Individual and small-group conversations involving collaboration — with each other, with libraries, with others in the university — especially faculty — filled the hallways and the coffee breaks as well. How might some of what we learned from various projects sponsored by the Andrew W. Mellon Foundation be broadened out to other fields? For instance, the American Literatures Initiative has decreased both time and cost from putting a book into production to producing a bound print or completed eBook volume. Can that be leveraged to other areas of publication? The University Press Content Consortium (UPCC), Oxford Scholarship Online (OSO), and Books at JSTOR have all helped presses sell more books internationally as well as more eBooks to the library community. These are all collaborative efforts, and they are all helping to disseminate scholarship as inexpensively as possible, whether through a traditional purchase model or in some cases via open access experiments. Open access for books and for the humanities and social sciences remain a work in progress, but at this year’s AAUP almost everybody seemed willing to take part in some controlled experiments.
So what’s the takeaway for Against the Grain readers? I think it’s this. Presses and libraries benefit when we work together and are both hurt when we don’t. The harm to presses may be more immediate and more immediately evident, especially for small- and medium-sized ones. Their budgets will continue to be cut as higher education budgets struggle, and without collaboration they will be left largely unable to experiment. Some could die.
But the consequences of going it alone will be great for libraries as well, though perhaps delayed. Libraries are unlikely by themselves to efficiently take on the responsibilities presses now assume for disseminating scholarship globally, for making its existence known (I do not think metadata alone will ever replace marketing), for helping to manage the promotion and tenure system, for putting together lists of the highest quality scholarship in so many fields. Even if they do manage all that, will they then be able to recover the eighty to ninety percent of cost that university presses do? And if that’s not their goal, how will they explain that to administrators?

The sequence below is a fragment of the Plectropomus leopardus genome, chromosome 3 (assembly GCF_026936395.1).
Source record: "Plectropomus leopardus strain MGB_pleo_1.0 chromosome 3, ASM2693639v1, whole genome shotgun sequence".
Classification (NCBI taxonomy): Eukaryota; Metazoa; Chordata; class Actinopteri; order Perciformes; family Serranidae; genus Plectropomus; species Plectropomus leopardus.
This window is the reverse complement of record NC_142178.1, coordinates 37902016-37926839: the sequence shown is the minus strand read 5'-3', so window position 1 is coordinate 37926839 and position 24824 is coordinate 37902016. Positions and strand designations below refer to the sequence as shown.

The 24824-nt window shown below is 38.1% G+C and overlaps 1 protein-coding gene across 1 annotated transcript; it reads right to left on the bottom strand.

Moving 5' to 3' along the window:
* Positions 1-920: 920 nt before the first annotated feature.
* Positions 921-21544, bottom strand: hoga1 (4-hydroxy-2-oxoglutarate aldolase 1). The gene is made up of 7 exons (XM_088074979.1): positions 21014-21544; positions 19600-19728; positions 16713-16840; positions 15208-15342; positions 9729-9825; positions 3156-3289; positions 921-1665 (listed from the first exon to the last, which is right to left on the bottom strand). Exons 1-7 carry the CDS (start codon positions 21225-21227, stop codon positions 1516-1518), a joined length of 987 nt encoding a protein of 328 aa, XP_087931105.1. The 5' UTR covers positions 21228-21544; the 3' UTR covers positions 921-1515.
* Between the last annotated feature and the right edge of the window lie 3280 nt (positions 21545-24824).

Together, though, we can reinvent scholarly communications. We have a remarkable blending of skills, and this seems the time to put aside old grievances, not by either of our communities giving up their interests, but by finding the places where we can cooperate to provide new forms of and new ways to deliver both new and old forms of scholarship. Not incidentally, we can also together help show administrators the schizophrenic nature of what they now tell us each separately. Librarians are told to find ways to spend less on scholarship while prices increase; presses are told they must earn more revenue. Nobody seems to see the contradiction.
So let libraries and presses at the same universities work ever more closely together, whatever the model — direct report, constant collaboration, gathering under a broader scholarly communications umbrella. And let our two communities work more closely, as both new AAUP executive director Peter Berkery and new ARL executive director Elliott Shore, who was kind enough to attend the meeting, have pledged to do. May the collaborations at the association level, at the university level, and everywhere in between thrive!
Leah was appointed Executive Director of the Charleston Conference in 2017, and has served in various roles with the Charleston Information Group, LLC, since 2004. Prior to working for the conference, she was Assistant Director of Graduate Admissions for the College of Charleston for four years. She lives in a small town near Columbia, SC, with her husband and two kids where they raise a menagerie of farm animals.